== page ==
We ship cakes nationwide, which can be tricky. We are helped by the fact that our cakes can be frozen and refrozen for up to size months, so all of our cakes are shipped on dry ice. People eat with their eyes first, so we want the cakes to look as amazing as they taste whether you’re picking them up from us in Spartanburg, SC, or if you’re having it delivered to your apartment in New York. There is a lot invested in our packaging as well. I enjoy seeing our red boxes fill up the trucks and hope that people get excited when they arrive home and see one on their doorsteps, but we also want our packages to stand out to our partners at UPS so they take extra special care of them during transit. Mom also designed and patented the cooler that each cake is shipped in. It holds the cake tin securely in place and allows for the dry ice to sit in a cavity below the cake to keep it cool until it arrives.

Even with all of our preparation, things can happen and we take a lot of pride in our ability to think creatively to take care of our customers. I realize that our cakes are for specific events like birthdays and weddings or holidays, so it’s very important that they arrive on time. Thanksgiving isn’t on Friday, so if a shipping delay means that we need to send another cake just in case it doesn’t arrive on time, we’re going to do what it takes to take care of our cake community.

Also, I think it’s important to note that we are a nut-free bakery.

How many employees do you have?

Most of the year we have about 20 team members between our kitchen, phone bank, and shipping department. During the holidays that number goes up as high as 40 or 50. It’s a lot of fun to see how excited our team gets as the holiday orders start to come in and the phones start ringing off the hook. It’s not uncommon for me to race around the bakery in an elf costume or for the kitchen team to wear their elf hats. I imagine the bakery is pretty close to what Santa’s workshop is like.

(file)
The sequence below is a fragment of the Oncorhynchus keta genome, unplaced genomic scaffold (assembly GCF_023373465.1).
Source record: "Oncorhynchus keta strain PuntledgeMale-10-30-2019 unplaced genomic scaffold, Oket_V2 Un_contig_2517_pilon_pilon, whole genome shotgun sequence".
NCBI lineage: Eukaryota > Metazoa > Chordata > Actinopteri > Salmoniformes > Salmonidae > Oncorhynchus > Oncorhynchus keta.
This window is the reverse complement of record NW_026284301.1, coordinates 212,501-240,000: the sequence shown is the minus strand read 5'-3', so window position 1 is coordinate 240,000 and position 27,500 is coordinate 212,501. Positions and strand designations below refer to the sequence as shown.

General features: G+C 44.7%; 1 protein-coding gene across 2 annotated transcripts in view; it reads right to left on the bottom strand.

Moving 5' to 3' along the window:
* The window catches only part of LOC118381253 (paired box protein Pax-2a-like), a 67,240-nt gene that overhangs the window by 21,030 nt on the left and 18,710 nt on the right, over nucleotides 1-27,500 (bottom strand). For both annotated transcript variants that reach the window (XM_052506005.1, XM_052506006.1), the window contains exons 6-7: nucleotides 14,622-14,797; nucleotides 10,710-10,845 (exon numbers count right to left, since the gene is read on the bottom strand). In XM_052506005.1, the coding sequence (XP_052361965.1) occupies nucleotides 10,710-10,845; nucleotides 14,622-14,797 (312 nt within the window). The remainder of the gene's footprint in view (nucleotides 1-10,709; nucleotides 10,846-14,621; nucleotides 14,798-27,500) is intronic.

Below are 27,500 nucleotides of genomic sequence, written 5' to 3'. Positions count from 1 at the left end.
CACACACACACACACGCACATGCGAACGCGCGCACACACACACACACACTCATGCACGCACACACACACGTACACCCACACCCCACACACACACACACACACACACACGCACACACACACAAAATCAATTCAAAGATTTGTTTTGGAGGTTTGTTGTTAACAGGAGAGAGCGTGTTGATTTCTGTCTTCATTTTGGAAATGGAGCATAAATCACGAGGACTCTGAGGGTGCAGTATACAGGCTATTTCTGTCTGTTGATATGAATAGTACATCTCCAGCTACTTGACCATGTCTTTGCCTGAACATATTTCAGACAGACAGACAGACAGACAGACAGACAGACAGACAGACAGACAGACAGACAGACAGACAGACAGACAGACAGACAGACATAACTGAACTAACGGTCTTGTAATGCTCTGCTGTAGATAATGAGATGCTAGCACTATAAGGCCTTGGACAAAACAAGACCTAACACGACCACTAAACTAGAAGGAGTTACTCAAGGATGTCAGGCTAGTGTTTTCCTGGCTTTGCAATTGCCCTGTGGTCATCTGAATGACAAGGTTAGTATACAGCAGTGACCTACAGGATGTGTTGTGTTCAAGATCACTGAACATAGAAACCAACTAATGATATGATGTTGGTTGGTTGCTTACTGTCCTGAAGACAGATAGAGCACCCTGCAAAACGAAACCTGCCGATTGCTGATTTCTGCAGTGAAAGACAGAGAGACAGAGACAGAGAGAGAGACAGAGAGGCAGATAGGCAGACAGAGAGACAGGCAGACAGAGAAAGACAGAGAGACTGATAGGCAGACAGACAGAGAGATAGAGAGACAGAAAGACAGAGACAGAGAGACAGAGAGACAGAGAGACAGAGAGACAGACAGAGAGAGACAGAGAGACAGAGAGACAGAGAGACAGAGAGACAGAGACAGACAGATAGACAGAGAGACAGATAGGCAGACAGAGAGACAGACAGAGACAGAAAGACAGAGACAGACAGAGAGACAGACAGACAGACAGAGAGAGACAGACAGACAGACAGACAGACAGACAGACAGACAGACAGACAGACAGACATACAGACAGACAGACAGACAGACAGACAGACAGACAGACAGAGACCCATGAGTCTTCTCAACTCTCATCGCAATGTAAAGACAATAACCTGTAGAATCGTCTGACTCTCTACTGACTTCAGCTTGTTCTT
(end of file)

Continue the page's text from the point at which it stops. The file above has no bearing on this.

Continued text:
Why did the business move back to South Carolina, where your mom grew up?

Mom was born in Charleston and grew up in Lake City, South Carolina. We spent a lot of holidays here and since caramel is a traditional Southern treat, we saw our customer base grow in the southeast. Moving to South Carolina allowed us to grow the business and reduced the time in transit for a majority of our customers. We love the Annapolis, Maryland community and their support is and always has been an important part of the Caroline’s Cakes story, but the move to South Carolina has been an important part of our story too. 

What are your most popular cakes?

Our 7-Layer Caramel cake is a showstopper — the BEST, truly. After that, we have so many other amazing flavors that it can be hard to choose from. Our Coconut Cloud cake is fantastic as are our Southern Chocolate and Red Velvet cakes. I recently enjoyed a slice of our Carrot Caramel Delight cake, which has four layers of carrot cake that are midfield with caramel and then iced with cream cheese icing. Recently we began offering Cake Bites, which allow customers to have a slightly smaller portion and try some of our cake flavors before taking the leap on a whole cake. Salted Caramel, Pink Champagne, and Chocolate Peppermint have been customer favorites so far this holiday season. 

I know you also sell delicious pimento cheese, another Southern favorite. (My cousins from Alabama used to eat pimento cheese sandwiches on top of peanut butter and jelly…yuck!) I do love your pimento cheese. What else do you sell?

Almost all of the food that we sell was served during Caroline’s childhood. The pimento cheese is no exception. My grandfather owned a charcoal company called Embers Charcoal and he would often host oyster roasts and barbecues for his customers. They would cook a whole pig dressed in pepper and vinegar sauce, marinated coleslaw, baked beans, and Brunswick stew. All these foods bring back memories of those parties and time spent with friends and family, so by offering them to our customers I hope they bring back wonderful memories for them as well. 

Want to try these delicious cakes for yourself? Enter our exclusive discount code, KC10, to order something delicious from Caroline’s.